Falls are a significant problem among elderly individuals and are the leading cause of fatal and nonfatal injuries in this age group. (5) Between 28 to 35% of individuals over the age of 65 years old sustain at least one fall over a one-year period, and the occurrence increases to 32- 42% in adults over the age of 75 years. (4) These falls are incredibly dangerous for older individuals and the recovery processes are long and painful. Studies have been done to find ways to minimize the amount of falls that occur each year, and strength training has proven to be an effective way to combat this issue. (5)

The aging process results in a number of functional, neural, muscular, and bone-related deteriorations. (1) At the cellular level, muscles lose both cross-sectional area and fiber numbers, with type II muscle fibers being the most affected. (2) Type II muscle fibers are the “fast twitch” muscles responsible for quick, powerful movements such as sprinting but are quickly fatigued due to the lack of mitochondria found in them. (6) Type II muscle fibers are necessary for providing support and major strength for the body. Aged skeletal muscle produces less force, and the mechanical characteristics of muscle become slower due to the decrease in aerobic enzymes within the body. (2)

Strength training has been correlated with combating weakness and its debilitating consequences. Done regularly (2 to 3 times per week), these exercises build muscle strength, build muscle mass, and preserve bone density. (3) Additionally, strength training can reduce the risk of osteoporosis and the signs and symptoms of numerous chronic diseases such as heart disease, arthritis, and type 2 diabetes, while also improving sleep and reducing depression. (3) 

One of the most important types of exercises are core stability exercises, such as crunches and planks. (4) Strong core stability is correlated with improved performance of daily activities. The core is a kinetic link that facilitates the transfer of torques and angular momenta between upper and lower extremities during the execution of whole-body movements as part of daily living. (1) The core is especially important in everyday and sports activities because it provides proximal stability for distal mobility. (1) Enhanced core strength, stability, or a combination of the two may allow older adults to use their upper and lower extremities more effectively by optimizing trunk movements (i.e., the mechanical linkage between upper and lower extremities), and by increasing the effectiveness of corrective movements in precarious situations encountered in daily life. (1)  Core strength training has a positive influence on measures of strength, balance, functional performance, and falls in older adults.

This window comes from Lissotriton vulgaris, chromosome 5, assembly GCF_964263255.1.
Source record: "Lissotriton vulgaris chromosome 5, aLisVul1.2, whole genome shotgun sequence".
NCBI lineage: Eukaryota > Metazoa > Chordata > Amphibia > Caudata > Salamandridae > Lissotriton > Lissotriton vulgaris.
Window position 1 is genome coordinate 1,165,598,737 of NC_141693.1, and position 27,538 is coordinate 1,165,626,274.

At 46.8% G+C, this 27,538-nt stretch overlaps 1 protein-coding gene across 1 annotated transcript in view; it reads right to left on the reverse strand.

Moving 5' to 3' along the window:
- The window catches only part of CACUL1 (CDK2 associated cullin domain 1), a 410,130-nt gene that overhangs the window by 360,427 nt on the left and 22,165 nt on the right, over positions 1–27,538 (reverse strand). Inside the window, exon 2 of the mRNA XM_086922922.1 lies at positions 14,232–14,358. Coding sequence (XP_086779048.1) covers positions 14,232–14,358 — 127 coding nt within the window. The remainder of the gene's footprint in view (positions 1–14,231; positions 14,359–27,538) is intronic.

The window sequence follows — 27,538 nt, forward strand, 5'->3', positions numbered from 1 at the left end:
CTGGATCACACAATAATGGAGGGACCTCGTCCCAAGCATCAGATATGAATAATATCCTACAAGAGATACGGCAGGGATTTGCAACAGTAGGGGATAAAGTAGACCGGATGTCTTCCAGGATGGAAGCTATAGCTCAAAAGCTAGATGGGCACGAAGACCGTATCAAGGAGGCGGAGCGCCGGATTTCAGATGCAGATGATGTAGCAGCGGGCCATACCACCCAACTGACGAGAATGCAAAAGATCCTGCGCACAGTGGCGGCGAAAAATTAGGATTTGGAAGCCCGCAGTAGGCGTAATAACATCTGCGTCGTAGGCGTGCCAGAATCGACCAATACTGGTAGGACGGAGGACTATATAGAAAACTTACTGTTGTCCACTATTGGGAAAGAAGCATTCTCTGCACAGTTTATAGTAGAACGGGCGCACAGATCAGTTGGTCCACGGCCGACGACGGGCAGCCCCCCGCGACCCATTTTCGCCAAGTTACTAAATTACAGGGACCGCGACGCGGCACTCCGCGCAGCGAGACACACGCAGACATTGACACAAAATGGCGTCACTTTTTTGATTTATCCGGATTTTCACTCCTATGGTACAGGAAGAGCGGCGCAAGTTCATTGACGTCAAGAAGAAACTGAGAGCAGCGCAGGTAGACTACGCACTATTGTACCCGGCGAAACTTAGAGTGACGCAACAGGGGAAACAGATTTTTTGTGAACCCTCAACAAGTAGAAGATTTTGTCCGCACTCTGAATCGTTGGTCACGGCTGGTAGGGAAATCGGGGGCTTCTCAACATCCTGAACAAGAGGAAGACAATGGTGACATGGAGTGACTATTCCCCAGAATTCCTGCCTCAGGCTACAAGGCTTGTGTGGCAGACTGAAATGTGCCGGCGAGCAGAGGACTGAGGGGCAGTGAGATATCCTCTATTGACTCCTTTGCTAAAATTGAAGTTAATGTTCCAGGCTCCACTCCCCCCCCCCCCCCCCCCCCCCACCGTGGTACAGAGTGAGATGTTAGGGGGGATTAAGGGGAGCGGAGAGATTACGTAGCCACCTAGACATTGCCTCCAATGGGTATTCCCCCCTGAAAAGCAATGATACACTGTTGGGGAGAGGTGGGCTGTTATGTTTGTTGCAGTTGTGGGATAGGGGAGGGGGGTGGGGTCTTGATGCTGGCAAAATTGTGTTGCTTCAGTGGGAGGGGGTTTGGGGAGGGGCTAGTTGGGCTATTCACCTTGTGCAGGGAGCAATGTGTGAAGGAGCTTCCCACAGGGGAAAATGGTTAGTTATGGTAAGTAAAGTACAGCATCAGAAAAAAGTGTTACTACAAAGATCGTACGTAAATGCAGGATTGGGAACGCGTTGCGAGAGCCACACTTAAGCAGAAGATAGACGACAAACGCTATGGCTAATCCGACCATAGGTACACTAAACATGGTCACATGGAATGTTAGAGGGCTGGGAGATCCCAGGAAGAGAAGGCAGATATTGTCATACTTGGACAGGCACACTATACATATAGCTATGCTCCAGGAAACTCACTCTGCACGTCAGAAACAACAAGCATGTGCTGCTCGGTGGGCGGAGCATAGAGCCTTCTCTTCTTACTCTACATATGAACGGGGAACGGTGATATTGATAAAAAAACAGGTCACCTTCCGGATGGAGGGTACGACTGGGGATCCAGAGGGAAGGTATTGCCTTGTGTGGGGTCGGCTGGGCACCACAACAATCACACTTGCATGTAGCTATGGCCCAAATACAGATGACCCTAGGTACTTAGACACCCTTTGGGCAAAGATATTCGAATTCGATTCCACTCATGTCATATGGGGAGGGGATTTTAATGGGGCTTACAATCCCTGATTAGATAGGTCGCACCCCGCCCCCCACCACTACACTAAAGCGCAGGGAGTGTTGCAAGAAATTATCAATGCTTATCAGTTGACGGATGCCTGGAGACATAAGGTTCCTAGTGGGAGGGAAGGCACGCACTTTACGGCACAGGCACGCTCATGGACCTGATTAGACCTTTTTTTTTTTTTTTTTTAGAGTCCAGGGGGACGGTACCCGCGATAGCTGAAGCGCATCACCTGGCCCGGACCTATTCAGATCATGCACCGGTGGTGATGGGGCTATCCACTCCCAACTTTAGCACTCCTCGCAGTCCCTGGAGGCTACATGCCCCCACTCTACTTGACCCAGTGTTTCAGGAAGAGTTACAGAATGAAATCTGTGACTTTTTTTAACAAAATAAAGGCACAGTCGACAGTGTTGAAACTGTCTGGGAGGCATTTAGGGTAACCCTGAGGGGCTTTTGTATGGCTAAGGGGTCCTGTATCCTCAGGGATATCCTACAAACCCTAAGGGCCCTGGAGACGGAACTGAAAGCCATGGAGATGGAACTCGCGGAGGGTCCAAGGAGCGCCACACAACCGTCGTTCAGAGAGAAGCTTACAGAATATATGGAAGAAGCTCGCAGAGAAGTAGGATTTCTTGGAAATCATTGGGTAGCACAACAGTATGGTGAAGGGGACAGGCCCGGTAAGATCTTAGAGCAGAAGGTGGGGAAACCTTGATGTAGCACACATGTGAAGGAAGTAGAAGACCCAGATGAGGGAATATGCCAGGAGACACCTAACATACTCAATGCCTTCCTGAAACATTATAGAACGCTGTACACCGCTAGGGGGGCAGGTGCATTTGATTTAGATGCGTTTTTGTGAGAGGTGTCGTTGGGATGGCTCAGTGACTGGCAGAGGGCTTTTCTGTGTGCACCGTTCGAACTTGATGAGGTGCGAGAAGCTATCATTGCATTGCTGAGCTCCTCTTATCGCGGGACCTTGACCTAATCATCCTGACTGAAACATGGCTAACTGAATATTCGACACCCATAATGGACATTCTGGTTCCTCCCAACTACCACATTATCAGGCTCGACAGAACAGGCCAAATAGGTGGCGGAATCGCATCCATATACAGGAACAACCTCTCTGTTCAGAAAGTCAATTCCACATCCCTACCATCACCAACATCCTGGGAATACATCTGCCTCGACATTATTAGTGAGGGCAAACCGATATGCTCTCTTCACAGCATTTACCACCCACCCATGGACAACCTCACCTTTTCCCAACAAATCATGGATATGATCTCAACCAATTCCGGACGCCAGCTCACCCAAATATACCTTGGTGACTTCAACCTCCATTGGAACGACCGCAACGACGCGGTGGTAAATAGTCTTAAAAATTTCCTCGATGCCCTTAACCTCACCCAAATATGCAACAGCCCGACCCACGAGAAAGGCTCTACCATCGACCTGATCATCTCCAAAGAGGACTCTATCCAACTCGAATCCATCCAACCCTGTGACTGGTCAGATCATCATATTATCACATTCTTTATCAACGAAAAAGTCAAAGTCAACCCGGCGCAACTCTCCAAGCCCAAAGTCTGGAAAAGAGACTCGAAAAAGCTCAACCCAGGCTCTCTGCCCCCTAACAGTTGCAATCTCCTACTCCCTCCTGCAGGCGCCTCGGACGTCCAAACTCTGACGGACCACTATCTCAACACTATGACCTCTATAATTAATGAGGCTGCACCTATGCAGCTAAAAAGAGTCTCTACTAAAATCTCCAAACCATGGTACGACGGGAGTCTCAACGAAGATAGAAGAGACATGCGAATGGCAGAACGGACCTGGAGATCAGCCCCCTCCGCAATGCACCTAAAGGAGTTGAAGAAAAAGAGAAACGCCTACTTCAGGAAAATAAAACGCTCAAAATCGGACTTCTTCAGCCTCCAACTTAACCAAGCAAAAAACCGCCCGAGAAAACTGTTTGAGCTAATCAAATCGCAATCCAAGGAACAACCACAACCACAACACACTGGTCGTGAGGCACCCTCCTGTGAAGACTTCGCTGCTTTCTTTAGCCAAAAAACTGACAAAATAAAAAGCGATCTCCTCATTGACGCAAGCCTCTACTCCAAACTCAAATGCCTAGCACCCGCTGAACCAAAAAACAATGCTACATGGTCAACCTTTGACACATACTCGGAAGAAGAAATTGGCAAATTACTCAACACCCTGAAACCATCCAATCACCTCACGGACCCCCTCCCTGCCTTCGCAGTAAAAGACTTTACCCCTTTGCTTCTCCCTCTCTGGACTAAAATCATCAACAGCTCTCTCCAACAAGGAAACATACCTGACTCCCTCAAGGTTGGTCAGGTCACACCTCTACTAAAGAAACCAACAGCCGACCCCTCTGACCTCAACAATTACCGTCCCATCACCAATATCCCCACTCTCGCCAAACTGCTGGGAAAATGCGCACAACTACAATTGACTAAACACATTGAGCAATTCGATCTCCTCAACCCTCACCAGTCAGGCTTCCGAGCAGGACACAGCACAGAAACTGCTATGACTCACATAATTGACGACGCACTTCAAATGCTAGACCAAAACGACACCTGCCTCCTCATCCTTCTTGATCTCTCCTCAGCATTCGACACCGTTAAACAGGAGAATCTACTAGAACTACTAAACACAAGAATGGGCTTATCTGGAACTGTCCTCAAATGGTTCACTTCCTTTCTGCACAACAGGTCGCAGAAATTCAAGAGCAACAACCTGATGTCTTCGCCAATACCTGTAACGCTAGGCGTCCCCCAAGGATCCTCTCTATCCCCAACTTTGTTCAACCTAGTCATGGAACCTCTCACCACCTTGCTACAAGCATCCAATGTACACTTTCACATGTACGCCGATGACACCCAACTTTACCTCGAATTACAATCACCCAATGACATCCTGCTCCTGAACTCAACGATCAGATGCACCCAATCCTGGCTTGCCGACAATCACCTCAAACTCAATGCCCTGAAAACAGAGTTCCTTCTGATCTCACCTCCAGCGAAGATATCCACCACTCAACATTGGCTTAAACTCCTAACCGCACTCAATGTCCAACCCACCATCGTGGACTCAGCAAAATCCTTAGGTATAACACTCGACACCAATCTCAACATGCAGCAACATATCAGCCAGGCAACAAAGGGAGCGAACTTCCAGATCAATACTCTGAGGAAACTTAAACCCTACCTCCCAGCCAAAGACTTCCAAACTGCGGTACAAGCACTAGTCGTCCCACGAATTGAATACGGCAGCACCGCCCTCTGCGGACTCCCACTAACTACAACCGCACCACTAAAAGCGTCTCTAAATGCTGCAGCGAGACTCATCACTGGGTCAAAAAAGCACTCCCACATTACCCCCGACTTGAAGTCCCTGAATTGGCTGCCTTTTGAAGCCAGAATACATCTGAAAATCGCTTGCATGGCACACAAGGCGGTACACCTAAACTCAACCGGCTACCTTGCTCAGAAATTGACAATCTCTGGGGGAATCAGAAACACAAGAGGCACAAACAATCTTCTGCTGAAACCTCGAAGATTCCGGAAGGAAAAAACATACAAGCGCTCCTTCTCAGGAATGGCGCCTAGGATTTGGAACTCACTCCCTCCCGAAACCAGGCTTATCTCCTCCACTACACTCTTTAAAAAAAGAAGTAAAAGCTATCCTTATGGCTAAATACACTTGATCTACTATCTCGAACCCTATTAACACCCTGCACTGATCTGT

Esurgi is currently developing a device, the Biostabilizer, intended to provide feedback to physical therapists and patients to indicate whether patients are engaging their core muscles in a proper manner when performing exercises that increase core stability and strength. The device measures whether the forces generated by the patient’s performing an exercise go outside a safe range, at which point, a buzzer and red green blue (RGB) light emitting diode (LED) instantaneously turn on. These two components work together to alert the patient along with the physical therapist if the exercise was performed correctly. 

Helping elderly individuals exercise to improve muscle strength, aerobic capacity, and balance will significantly reduce the rate of falls and improve bone strength. (5) How can the Biostabilizer help you prevent muscle wasting?

Works cited

  1. Granacher, U., Gollhofer, A., Hortobágyi, T., Kressig, R. W., & Muehlbauer, T. (2013). The importance of trunk muscle strength for balance, functional performance, and fall prevention in seniors: a systematic review. Sports medicine, 43(7), 627-641.
  2. Kirkendall, D. T., & Garrett, W. E. (1998). The effects of aging and training on skeletal muscle. The American journal of sports medicine, 26(4), 598-602.
  3. Seguin, R., & Nelson, M. E. (2003). The benefits of strength training for older adults. American journal of preventive medicine, 25(3), 141-149.
  4. Granacher, U., Gruber, M., & Gollhofer, A. (2009). Resistance training and neuromuscular performance in seniors. International journal of sports medicine, 30(9), 652-657.
  5. Grisso, J. A. (1997). Prevention of falls in patients with osteoporosis. Journal of clinical rheumatology: practical reports on rheumatic & musculoskeletal diseases, 3(2 Suppl), 62-64.
  6. Bottinelli, R. Y. C. R., & Reggiani, C. (2000). Human skeletal muscle fibres: molecular and functional diversity. Progress in biophysics and molecular biology, 73(2-4), 195-262.
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